Every breath Puka Nacua drew was short and labored. He could barely string sentences together as he jogged off the blue turf.
“Whew, I am tired,” Nacua said, sucking in as much air as he could. “My chest hurts.”
But Nacua smiled as he said it. He fidgeted with his pads, trying to take pressure off his ribs while he soaked in the moment. This was the happy, if not uncomfortable, price to pay for an iconic performance.
What Nacua did on Saturday night, almost single-handedly willing BYU to a win over Boise State, should not be soon forgotten.
It was a performance made indelible by the last-minute, go-ahead touchdown. Spinning, twisting, bobbling the ball with one hand and finally toe-tapping into the end zone, it was nothing short of a herculean effort on a fourth down-and-goal.
But that play wasn’t the reason this was an all-time game. It just sealed it in history.
For 59 minutes before that, Nacua had every answer. With injuries mounting and BYU trading leads, Aaron Roderick kept asking Nacua to be the response.
He was peppered 19 times with the ball and had 15 touches. He ran for 66 yards after the catch as he extended plays and kept BYU’s improbable chances alive. Twice he had go-ahead touchdowns.
He looked up and he had 157 yards. He ran all over the field, in every way possible, to keep BYU afloat. He carried it out of the backfield and recorded the third-most receptions in a single game in school history.
“He does it all, nothing he can’t do,” quarterback Jaren Hall said, still marveling at the breadth of the performance. “He loves the game. He loves us.”
And that last part is what made Saturday so special. Because Nacua could have packed it up a long time ago and said he wasn’t risking an injury that would hurt his NFL draft prospects.
BYU’s loftiest goals are long in the rearview mirror at 5-5. The Cougars were playing with a fifth-string running back and without two starting receivers. Nacua might even have been justified in saying, “Hey, stop using me this much.”
He never has.
“When you have a special player like that, you have to get him the ball,” wide receivers coach Fesi Sitake told The Tribune last week. “He is happy with [his usage]. If there was any doubt on his end, I’m sure he would speak up.”
Nacua played the most snaps all season, 55, against Boise State. The last three weeks really, he has taken on a massive workload. He played 53 snaps against East Carolina. Three of the last four weeks he has grinded out over 100 yards.
He has carried his team when nobody else could.
So when Nacua finally took off his pads on Saturday, caught his breath, and waved to the yelling fans waiting for him to take a bow, he could breathe it all in.
And BYU could finally exhale.
The defense shows real growth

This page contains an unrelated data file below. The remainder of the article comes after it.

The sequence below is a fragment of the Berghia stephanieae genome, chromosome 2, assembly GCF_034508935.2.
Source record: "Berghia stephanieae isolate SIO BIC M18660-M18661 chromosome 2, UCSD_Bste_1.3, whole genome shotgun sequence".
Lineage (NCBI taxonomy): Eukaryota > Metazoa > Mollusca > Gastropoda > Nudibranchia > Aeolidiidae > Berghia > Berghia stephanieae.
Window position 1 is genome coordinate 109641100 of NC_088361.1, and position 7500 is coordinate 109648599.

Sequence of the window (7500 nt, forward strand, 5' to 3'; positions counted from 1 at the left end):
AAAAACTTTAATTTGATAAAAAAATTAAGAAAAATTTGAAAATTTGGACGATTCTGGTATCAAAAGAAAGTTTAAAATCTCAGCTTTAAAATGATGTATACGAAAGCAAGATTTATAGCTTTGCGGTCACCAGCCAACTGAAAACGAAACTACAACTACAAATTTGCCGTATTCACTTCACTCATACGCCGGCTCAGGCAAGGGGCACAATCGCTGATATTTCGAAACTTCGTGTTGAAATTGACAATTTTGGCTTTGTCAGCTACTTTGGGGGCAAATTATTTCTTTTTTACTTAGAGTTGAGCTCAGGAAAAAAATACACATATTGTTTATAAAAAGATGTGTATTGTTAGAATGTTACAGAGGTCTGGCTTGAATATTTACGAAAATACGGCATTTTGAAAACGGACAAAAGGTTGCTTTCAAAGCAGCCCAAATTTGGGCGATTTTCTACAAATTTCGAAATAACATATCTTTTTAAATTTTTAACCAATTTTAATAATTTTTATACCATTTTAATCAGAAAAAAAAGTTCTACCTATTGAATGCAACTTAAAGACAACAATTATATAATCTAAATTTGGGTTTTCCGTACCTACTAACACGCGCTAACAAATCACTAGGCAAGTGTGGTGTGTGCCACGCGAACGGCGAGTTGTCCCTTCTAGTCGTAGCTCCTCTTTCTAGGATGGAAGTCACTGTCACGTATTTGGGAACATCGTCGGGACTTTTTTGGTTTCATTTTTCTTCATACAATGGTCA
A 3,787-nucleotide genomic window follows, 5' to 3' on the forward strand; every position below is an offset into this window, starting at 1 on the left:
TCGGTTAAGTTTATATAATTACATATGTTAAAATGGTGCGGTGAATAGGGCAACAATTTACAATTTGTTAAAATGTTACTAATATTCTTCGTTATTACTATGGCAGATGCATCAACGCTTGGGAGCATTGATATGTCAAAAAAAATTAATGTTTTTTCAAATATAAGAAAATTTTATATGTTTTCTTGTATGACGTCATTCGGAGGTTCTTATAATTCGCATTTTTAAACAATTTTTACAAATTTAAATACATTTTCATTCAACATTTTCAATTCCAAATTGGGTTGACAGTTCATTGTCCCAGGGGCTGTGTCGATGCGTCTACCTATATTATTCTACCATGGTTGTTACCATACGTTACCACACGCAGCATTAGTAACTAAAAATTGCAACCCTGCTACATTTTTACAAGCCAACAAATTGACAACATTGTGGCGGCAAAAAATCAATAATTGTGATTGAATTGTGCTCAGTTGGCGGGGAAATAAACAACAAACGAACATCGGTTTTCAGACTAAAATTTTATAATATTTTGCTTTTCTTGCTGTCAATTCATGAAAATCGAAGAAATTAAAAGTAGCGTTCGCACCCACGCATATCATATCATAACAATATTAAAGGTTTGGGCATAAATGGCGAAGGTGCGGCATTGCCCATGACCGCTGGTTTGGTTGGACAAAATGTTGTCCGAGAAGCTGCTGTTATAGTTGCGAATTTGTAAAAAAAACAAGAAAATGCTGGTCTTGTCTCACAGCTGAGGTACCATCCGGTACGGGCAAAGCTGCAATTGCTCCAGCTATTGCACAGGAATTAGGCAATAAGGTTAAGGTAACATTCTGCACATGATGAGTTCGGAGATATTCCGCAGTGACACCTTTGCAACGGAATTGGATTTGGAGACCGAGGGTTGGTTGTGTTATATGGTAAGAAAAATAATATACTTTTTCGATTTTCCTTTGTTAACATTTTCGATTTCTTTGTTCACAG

Couch this entire section with the knowledge that Boise State’s offense isn’t exactly the greatest show on blue turf.
Despite having six wins, this is a Broncos team still led by a freshman quarterback and a unit that fired their offensive coordinator two games into the season. For every 40-point night, they put up 19 points against Air Force.
That said, BYU’s defense deserves some real credit. They allowed less than 400 yards for the first time in almost a month and finally had sustained periods of getting stops.
At one point, the defense forced three consecutive three-and-outs for the first time all season.
“I just think we are trusting the players more and believing in them,” head coach Kalani Sitake said about what he has done differently since taking over the defense three weeks ago. “Just trying to play fundamental, sound football.”
It was a non-answer, but the numbers support the theory there was improvement.
Boise ran the ball for 3.5 yards per carry. The longest run was 13 yards. A couple of times quarterback Taylen Green was able to bounce some runs, but not nearly as often. The shape of the defense looked better.
It wasn’t perfect, and down the stretch the defense looked tired. The Broncos scored on three straight possessions late in the second half. The formula for BYU is still keeping the defense off the field as much as possible (as the Cougar offense stayed on the field for 36 minutes).
But it was something to work with. That’s not something we have said in a while.
Will Sitake stop going for it on fourth down?
I fully expected after last week’s fourth-down debacles that Sitake would change his approach to going for it as often as he did.
Sitake even said he would reevaluate his fourth-down approach going forward because BYU was 5 for 20 this year in conversions.
Yet, first quarter, BYU was going for it again on a fourth down-and-short inside Boise State territory. The offense again didn’t pick it up and gifted the Broncos a touchdown.
Later in the second quarter, BYU was about to go for it on a fourth-and-goal from the 3-yard line. A false start pushed it back and BYU settled for a field goal, it probably was for the better. BYU hasn’t picked up fourth down-and-inches situations, much less three yards.
Then finally, on the final play of the half, BYU elected to run the ball from the 1-yard line instead of taking the points. The debate could be made whether Lopini Katoa actually got in, but in the end he was stopped and BYU failed on a short-yardage situation again.
This week the questions aren’t as loud because of a win, but it is a really baffling struggle. And why Sitake keeps going for it is also slightly surprising.
The facts are BYU has been bad in short-yardage situations. It is 5 for 21 (two of its last 18) on fourth down. It’s cost BYU games, and continues to change the trajectory of others.